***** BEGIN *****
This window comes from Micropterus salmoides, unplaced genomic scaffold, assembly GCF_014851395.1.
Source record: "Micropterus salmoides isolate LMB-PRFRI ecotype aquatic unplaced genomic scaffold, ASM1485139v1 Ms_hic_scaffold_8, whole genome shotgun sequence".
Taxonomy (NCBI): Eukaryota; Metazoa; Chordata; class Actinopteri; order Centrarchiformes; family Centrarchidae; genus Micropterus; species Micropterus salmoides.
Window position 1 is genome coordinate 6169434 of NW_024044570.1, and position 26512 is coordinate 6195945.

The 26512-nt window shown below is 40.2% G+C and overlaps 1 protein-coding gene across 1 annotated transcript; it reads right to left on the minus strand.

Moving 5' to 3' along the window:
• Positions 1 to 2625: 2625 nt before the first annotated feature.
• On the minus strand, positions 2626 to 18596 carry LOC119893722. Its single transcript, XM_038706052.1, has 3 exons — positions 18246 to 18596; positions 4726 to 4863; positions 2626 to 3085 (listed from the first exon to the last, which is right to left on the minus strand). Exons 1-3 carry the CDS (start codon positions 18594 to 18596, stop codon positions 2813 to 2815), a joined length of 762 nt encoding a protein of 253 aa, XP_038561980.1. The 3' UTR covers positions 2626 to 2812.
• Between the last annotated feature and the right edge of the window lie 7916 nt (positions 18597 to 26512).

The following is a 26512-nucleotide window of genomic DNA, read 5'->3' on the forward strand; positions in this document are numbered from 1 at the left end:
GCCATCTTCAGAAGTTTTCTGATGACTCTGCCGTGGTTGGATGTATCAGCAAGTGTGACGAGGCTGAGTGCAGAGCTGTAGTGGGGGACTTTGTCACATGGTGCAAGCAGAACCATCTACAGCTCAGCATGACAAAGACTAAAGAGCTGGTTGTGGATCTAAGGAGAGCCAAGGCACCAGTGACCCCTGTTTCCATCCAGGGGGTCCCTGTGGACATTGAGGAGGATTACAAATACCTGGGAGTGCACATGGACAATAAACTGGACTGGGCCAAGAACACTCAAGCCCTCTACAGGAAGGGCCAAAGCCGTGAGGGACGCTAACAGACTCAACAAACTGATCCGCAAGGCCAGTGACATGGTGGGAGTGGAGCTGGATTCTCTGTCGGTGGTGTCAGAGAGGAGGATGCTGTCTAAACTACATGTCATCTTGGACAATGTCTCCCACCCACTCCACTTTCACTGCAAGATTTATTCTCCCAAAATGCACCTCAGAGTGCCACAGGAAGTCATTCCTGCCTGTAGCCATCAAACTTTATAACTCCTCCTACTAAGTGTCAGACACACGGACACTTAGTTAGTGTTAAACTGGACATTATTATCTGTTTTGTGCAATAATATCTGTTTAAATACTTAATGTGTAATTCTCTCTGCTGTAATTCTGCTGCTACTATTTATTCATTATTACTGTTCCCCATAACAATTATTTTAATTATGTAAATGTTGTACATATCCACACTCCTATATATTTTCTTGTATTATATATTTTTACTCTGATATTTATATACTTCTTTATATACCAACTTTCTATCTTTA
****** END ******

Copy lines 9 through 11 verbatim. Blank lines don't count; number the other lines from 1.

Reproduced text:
• Between the last annotated feature and the right edge of the window lie 7916 nt (positions 18597 to 26512).

The following is a 26512-nucleotide window of genomic DNA, read 5'->3' on the forward strand; positions in this document are numbered from 1 at the left end:
GCCATCTTCAGAAGTTTTCTGATGACTCTGCCGTGGTTGGATGTATCAGCAAGTGTGACGAGGCTGAGTGCAGAGCTGTAGTGGGGGACTTTGTCACATGGTGCAAGCAGAACCATCTACAGCTCAGCATGACAAAGACTAAAGAGCTGGTTGTGGATCTAAGGAGAGCCAAGGCACCAGTGACCCCTGTTTCCATCCAGGGGGTCCCTGTGGACATTGAGGAGGATTACAAATACCTGGGAGTGCACATGGACAATAAACTGGACTGGGCCAAGAACACTCAAGCCCTCTACAGGAAGGGCCAAAGCCGTGAGGGACGCTAACAGACTCAACAAACTGATCCGCAAGGCCAGTGACATGGTGGGAGTGGAGCTGGATTCTCTGTCGGTGGTGTCAGAGAGGAGGATGCTGTCTAAACTACATGTCATCTTGGACAATGTCTCCCACCCACTCCACTTTCACTGCAAGATTTATTCTCCCAAAATGCACCTCAGAGTGCCACAGGAAGTCATTCCTGCCTGTAGCCATCAAACTTTATAACTCCTCCTACTAAGTGTCAGACACACGGACACTTAGTTAGTGTTAAACTGGACATTATTATCTGTTTTGTGCAATAATATCTGTTTAAATACTTAATGTGTAATTCTCTCTGCTGTAATTCTGCTGCTACTATTTATTCATTATTACTGTTCCCCATAACAATTATTTTAATTATGTAAATGTTGTACATATCCACACTCCTATATATTTTCTTGTATTATATATTTTTACTCTGATATTTATATACTTCTTTATATACCAACTTTCTATCTTTA